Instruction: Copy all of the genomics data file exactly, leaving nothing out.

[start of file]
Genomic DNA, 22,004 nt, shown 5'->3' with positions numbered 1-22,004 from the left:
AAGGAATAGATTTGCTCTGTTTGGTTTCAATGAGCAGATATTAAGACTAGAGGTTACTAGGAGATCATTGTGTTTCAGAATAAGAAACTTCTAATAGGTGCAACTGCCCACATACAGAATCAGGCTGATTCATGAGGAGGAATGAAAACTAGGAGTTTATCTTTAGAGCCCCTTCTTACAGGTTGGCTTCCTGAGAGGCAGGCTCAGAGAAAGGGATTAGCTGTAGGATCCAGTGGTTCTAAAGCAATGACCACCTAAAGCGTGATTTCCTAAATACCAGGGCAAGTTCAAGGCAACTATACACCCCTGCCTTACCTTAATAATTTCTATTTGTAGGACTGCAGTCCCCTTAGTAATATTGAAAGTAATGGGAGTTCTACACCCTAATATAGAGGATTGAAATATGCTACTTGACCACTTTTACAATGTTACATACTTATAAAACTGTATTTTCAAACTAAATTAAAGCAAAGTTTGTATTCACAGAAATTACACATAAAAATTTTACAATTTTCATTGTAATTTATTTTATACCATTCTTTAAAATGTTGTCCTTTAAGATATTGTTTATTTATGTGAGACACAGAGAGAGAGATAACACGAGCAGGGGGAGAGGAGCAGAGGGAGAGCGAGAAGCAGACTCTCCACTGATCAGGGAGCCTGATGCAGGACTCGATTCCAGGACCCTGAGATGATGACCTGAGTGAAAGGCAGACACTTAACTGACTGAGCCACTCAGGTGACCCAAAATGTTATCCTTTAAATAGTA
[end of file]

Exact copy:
Genomic DNA, 22,004 nt, shown 5'->3' with positions numbered 1-22,004 from the left:
AAGGAATAGATTTGCTCTGTTTGGTTTCAATGAGCAGATATTAAGACTAGAGGTTACTAGGAGATCATTGTGTTTCAGAATAAGAAACTTCTAATAGGTGCAACTGCCCACATACAGAATCAGGCTGATTCATGAGGAGGAATGAAAACTAGGAGTTTATCTTTAGAGCCCCTTCTTACAGGTTGGCTTCCTGAGAGGCAGGCTCAGAGAAAGGGATTAGCTGTAGGATCCAGTGGTTCTAAAGCAATGACCACCTAAAGCGTGATTTCCTAAATACCAGGGCAAGTTCAAGGCAACTATACACCCCTGCCTTACCTTAATAATTTCTATTTGTAGGACTGCAGTCCCCTTAGTAATATTGAAAGTAATGGGAGTTCTACACCCTAATATAGAGGATTGAAATATGCTACTTGACCACTTTTACAATGTTACATACTTATAAAACTGTATTTTCAAACTAAATTAAAGCAAAGTTTGTATTCACAGAAATTACACATAAAAATTTTACAATTTTCATTGTAATTTATTTTATACCATTCTTTAAAATGTTGTCCTTTAAGATATTGTTTATTTATGTGAGACACAGAGAGAGAGATAACACGAGCAGGGGGAGAGGAGCAGAGGGAGAGCGAGAAGCAGACTCTCCACTGATCAGGGAGCCTGATGCAGGACTCGATTCCAGGACCCTGAGATGATGACCTGAGTGAAAGGCAGACACTTAACTGACTGAGCCACTCAGGTGACCCAAAATGTTATCCTTTAAATAGTA